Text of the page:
“Government has a level of accountability to citizens that private companies simply don’t have,” Tom Stolp, deputy director of the Wisconsin League of Conservation Voters, said recently at a news conference and reported in the Journal Sentinel.

Stolp is right. If something goes afoul with a city’s water supply, accountability rests with local public officials, not business executives beholden to stockholders.

Another concern to skeptics in the crowd is whether some public officials might be tempted to favor selling the city water operations and then miraculously end up working for the new private company. In other words, officials working out of public view for their own benefit rather than what’s best for their communities.

The Journal Sentinel reports that under current law, the local elected governmental body must vote to approve the sale of its water utility. The proposal then goes to the state Public Service Commission for approval, and finally voters must also give approval in a referendum. So, yes, under current law municipalities can sell their water operations.

This bill would make referendums optional. Citizens would have 60 days to get the signatures of 10 percent of the voters in the municipality to force a referendum.

Bill supporters say the measure would simply enable communities to sell their water operations if they think a private company could do a better job.

A reasonable argument can be made that garbage pickup and perhaps some other services traditionally done by government workers can be done at least as well and maybe better and cheaper by private business. But turning the safety of our water supply over to a company whose headquarters is far away should at the very least require a referendum by those who will have to live with the decision and drink the water.


The Journal Times of Racine, Feb. 7

On inversion, blame Congress and corporate tax rate

If you’re mad at the news the Glendale-based Johnson Controls is, through its merger with Tyco International moving its corporate headquarters to Ireland to avoid paying the higher American corporate tax rate, we’d advise you to send your anger in the right direction: Toward Congress.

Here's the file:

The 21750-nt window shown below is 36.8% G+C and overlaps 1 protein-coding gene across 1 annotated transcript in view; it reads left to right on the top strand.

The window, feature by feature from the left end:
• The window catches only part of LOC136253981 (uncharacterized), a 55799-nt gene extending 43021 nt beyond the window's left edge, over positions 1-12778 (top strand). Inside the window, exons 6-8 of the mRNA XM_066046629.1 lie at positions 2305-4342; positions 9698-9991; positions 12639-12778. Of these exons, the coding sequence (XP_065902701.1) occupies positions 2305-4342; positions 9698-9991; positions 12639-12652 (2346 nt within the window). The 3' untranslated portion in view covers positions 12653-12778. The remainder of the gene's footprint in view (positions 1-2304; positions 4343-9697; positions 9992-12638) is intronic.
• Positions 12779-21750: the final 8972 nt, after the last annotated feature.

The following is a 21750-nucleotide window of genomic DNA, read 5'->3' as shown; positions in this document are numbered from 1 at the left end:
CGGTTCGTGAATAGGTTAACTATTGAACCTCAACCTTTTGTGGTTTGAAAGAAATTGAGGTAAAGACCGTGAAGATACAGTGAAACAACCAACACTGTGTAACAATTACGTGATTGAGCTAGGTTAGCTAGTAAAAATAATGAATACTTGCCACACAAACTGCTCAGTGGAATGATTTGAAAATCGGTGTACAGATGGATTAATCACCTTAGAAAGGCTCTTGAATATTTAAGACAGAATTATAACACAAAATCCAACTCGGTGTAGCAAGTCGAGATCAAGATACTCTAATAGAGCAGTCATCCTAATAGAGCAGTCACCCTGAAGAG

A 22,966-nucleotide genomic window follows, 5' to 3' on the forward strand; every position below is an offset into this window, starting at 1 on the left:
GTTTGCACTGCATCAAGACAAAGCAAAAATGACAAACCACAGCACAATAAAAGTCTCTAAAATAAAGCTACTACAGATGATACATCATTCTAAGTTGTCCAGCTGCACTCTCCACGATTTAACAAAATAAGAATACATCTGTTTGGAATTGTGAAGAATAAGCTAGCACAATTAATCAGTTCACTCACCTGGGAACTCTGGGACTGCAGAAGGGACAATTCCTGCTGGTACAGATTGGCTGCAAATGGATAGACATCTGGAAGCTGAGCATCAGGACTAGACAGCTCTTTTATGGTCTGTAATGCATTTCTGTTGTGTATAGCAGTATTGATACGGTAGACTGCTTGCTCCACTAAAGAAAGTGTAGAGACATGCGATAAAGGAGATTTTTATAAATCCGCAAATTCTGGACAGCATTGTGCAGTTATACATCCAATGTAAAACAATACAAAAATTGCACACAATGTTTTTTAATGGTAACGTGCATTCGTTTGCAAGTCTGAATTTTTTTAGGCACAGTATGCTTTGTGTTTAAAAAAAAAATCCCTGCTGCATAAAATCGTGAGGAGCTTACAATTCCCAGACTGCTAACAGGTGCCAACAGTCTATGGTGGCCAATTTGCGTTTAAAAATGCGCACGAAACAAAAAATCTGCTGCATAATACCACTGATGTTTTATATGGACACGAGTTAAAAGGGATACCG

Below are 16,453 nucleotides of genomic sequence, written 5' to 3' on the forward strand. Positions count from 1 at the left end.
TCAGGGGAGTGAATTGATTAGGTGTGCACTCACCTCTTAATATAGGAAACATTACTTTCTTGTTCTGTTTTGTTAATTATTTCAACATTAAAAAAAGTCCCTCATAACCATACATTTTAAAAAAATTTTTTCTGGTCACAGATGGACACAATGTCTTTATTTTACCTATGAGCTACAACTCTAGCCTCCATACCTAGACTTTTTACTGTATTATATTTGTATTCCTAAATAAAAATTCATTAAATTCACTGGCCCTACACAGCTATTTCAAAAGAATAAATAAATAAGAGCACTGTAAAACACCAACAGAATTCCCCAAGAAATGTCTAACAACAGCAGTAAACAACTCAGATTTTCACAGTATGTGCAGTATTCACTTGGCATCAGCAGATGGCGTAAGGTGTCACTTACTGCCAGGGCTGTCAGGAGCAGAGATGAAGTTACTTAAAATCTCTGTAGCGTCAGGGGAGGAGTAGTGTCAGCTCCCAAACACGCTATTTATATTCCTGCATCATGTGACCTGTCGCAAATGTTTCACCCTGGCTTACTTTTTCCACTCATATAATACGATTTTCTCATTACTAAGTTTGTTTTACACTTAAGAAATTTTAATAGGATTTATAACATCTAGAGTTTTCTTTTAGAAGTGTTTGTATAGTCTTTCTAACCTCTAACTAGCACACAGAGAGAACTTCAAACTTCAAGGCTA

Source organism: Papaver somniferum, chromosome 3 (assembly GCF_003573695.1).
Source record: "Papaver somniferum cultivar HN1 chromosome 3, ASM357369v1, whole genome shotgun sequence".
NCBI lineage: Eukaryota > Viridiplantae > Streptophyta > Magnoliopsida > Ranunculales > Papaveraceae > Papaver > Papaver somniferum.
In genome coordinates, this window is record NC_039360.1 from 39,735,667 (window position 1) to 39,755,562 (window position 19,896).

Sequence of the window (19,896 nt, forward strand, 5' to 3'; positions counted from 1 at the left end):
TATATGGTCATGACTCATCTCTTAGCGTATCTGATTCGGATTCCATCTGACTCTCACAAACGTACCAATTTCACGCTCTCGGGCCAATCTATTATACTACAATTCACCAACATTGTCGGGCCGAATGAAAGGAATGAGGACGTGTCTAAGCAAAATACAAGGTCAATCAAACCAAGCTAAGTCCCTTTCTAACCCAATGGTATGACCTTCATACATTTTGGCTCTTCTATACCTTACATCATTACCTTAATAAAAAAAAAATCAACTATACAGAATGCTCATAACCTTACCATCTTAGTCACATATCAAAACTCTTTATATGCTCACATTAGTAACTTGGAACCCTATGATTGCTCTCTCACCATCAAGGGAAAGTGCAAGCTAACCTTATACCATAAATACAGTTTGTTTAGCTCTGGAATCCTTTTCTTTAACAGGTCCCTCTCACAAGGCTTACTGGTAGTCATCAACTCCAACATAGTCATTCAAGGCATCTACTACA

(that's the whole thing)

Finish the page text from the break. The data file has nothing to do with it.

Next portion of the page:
The merger will save Johnson Controls an estimated $150 million on U.S. taxes, the Milwaukee Journal Sentinel reported Jan. 30. It’s an action known as a tax inversion. The United States has the highest corporate tax rates in the world - a statutory rate of 39.1 percent and a marginal effective rate of 35.3 percent - making inversion all too popular with American companies. In 2014, for example, Chicago-area companies AbbVie, Horizon Pharma, Medtronic, Chiquita Brands and Mylan moved their corporate headquarters across the Atlantic to take advantage of lower corporate tax rates.

“The failure to modernize the federal tax code has pushed American businesses to move overseas,” wrote Brett Healy of the free-market Wisconsin-based think tank MacIver Institute. “Our politicians have failed us, not Johnson Controls.”

We’re inclined to agree.

There’s blame to go around for the corporate tax rate staying as high as it is. During the October 2013 budget standoff between President Barack Obama and congressional Republicans, with the threat of a government shutdown looming in the air, Wisconsin 1st District Congressman Paul Ryan’s effort at making tax reform part of the budget deal was thrown overboard as tea party Republicans, led by U.S Sen. Ted Cruz, R-Texas, demanded the defunding of the Affordable Care Act, aka Obamacare, as part of any budget deal. The president called Cruz’s bluff, and a budget deal was reached without any defunding of Obamacare … but also without any serious effort to take up Ryan’s tax reform proposals.

In the spring and summer of 2014, with American companies fleeing, congressional Democrats introduced legislation to prevent companies from engaging in inversion, and to punish those that did. That legislation went nowhere, but more importantly that’s treating the symptom instead of the disease.

Then, after the Republican victories in the November 2014 midterm elections, Ryan ascended to chairman of the House Ways and Means Committee. In an interview with The Journal Times that month, Ryan said he expected tax reform to be a big issue in 2015.

We don’t recall a lot of action on tax reform taking place last year. Perhaps prospects will improve now that Ryan is speaker of the House.

We understand that Republicans are almost always in favor of lower taxes, and the Democrats don’t want to see the loss in tax revenue that would come from reducing the corporate tax rate. But there’s no tax revenue to be collected at all when a company relocates its corporate offices in another country.

Businesses look for means to avoidance, ways to pay less in taxes. At the moment, corporate inversion is the path that has been drawn up. Members of both political parties, whether in Congress or the White House, should have an interest in creating an American business climate in which companies want to be here and not someplace else.

Copyright © 2018 The Washington Times, LLC.